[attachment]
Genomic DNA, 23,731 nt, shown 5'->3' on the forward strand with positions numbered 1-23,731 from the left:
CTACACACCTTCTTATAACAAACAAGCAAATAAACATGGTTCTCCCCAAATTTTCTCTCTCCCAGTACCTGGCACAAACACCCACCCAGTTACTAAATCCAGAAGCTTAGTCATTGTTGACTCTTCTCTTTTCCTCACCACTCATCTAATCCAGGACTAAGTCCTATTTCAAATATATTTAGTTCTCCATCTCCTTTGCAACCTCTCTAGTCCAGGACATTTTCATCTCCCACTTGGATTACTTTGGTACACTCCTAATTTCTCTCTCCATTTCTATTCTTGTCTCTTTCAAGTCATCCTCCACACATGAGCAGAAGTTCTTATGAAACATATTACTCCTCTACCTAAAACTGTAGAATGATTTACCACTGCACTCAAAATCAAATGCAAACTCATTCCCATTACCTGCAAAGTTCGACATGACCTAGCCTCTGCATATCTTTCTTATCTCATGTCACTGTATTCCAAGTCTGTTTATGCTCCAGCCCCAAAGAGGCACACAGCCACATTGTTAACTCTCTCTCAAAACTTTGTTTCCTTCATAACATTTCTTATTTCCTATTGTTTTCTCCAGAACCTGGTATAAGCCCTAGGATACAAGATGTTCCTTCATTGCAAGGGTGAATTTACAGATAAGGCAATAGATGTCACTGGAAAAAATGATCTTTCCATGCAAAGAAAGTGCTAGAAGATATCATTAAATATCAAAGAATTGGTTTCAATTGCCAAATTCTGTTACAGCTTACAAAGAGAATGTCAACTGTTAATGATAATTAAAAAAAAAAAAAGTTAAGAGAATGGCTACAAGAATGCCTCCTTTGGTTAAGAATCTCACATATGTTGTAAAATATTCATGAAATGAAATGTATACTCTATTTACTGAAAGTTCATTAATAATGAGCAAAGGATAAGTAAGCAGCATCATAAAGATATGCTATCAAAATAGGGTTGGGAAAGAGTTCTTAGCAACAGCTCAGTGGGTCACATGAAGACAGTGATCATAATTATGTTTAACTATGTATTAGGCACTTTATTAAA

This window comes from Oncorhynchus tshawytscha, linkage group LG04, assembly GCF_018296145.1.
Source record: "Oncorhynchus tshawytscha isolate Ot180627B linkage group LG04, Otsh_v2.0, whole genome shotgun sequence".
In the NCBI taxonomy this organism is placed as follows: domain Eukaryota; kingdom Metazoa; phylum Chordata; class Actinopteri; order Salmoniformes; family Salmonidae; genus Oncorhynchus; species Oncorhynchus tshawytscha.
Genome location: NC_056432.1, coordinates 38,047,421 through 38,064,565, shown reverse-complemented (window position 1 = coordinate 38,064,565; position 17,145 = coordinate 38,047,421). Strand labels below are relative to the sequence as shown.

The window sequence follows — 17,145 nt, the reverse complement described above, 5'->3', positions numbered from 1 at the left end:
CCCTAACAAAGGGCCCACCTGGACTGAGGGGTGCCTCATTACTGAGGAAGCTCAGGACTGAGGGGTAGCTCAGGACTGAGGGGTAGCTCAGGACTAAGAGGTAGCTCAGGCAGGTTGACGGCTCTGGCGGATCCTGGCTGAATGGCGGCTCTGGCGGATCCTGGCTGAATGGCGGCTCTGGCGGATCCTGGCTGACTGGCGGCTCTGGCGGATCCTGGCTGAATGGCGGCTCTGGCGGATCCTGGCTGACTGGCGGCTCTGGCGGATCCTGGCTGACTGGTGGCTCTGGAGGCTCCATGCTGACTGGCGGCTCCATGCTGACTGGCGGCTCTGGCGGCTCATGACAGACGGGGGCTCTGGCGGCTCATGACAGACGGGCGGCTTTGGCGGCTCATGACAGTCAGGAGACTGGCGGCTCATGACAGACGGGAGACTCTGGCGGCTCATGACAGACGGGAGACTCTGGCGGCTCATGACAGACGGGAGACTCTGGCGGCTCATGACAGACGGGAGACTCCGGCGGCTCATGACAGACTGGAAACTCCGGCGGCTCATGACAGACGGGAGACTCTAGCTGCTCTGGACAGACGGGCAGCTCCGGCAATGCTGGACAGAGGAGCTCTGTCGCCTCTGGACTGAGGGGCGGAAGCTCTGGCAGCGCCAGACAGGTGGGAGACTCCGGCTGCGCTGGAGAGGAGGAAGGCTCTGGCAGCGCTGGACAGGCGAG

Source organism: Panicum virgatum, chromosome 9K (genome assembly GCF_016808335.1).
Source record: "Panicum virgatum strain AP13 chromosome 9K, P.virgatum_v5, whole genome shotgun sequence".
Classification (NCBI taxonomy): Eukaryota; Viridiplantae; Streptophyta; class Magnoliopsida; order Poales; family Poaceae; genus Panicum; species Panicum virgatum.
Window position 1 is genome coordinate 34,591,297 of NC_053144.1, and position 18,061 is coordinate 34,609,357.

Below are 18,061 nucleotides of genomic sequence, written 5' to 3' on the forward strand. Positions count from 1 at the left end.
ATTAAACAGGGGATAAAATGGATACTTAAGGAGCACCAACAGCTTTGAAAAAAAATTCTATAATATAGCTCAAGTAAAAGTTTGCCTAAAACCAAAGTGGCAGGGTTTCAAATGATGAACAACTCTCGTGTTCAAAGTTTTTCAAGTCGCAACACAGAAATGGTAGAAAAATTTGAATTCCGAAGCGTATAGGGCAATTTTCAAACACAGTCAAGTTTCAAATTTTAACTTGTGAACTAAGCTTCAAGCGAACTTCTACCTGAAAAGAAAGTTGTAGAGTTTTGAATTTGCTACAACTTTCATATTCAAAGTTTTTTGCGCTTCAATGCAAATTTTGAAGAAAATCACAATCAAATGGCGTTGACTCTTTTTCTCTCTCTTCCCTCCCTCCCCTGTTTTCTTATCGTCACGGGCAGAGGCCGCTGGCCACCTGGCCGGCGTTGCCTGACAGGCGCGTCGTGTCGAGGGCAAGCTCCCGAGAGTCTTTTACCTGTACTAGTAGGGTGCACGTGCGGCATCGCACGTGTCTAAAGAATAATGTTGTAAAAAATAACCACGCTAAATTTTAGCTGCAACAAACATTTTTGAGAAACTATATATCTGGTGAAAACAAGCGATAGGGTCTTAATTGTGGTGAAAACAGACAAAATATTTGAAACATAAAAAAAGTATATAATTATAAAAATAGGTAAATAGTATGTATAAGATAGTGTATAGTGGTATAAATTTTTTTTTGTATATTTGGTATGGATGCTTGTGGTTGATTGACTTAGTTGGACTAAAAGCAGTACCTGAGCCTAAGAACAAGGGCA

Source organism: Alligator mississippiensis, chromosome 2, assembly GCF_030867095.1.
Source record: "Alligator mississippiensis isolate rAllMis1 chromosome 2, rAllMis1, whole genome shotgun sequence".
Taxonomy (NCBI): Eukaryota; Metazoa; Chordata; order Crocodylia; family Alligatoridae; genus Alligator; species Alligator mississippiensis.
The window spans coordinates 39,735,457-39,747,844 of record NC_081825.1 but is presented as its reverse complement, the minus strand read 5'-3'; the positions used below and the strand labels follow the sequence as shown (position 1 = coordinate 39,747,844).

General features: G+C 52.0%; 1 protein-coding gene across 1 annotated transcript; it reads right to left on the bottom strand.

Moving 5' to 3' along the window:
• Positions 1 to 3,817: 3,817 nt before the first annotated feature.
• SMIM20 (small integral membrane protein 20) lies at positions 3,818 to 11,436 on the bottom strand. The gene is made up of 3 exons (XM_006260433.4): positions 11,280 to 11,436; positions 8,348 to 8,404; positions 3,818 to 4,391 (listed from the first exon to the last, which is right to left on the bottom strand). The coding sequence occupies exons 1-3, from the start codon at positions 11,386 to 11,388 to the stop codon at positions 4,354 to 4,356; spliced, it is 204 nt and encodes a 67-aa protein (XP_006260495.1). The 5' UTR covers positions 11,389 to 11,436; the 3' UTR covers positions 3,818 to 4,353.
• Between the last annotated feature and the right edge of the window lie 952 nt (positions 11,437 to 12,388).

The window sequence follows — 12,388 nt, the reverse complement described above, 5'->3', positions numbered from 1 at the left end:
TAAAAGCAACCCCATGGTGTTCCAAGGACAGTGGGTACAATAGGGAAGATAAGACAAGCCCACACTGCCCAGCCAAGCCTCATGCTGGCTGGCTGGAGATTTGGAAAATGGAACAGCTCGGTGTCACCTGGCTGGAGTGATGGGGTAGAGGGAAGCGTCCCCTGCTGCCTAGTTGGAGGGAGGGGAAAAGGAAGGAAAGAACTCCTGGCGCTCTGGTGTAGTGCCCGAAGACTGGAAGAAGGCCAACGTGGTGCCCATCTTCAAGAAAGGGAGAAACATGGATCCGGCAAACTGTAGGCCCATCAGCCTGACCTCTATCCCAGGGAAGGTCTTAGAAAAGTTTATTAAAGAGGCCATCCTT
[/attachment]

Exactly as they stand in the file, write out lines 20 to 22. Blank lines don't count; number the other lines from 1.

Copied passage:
Moving 5' to 3' along the window:
• Positions 1 to 3,817: 3,817 nt before the first annotated feature.
• SMIM20 (small integral membrane protein 20) lies at positions 3,818 to 11,436 on the bottom strand. The gene is made up of 3 exons (XM_006260433.4): positions 11,280 to 11,436; positions 8,348 to 8,404; positions 3,818 to 4,391 (listed from the first exon to the last, which is right to left on the bottom strand). The coding sequence occupies exons 1-3, from the start codon at positions 11,386 to 11,388 to the stop codon at positions 4,354 to 4,356; spliced, it is 204 nt and encodes a 67-aa protein (XP_006260495.1). The 5' UTR covers positions 11,389 to 11,436; the 3' UTR covers positions 3,818 to 4,353.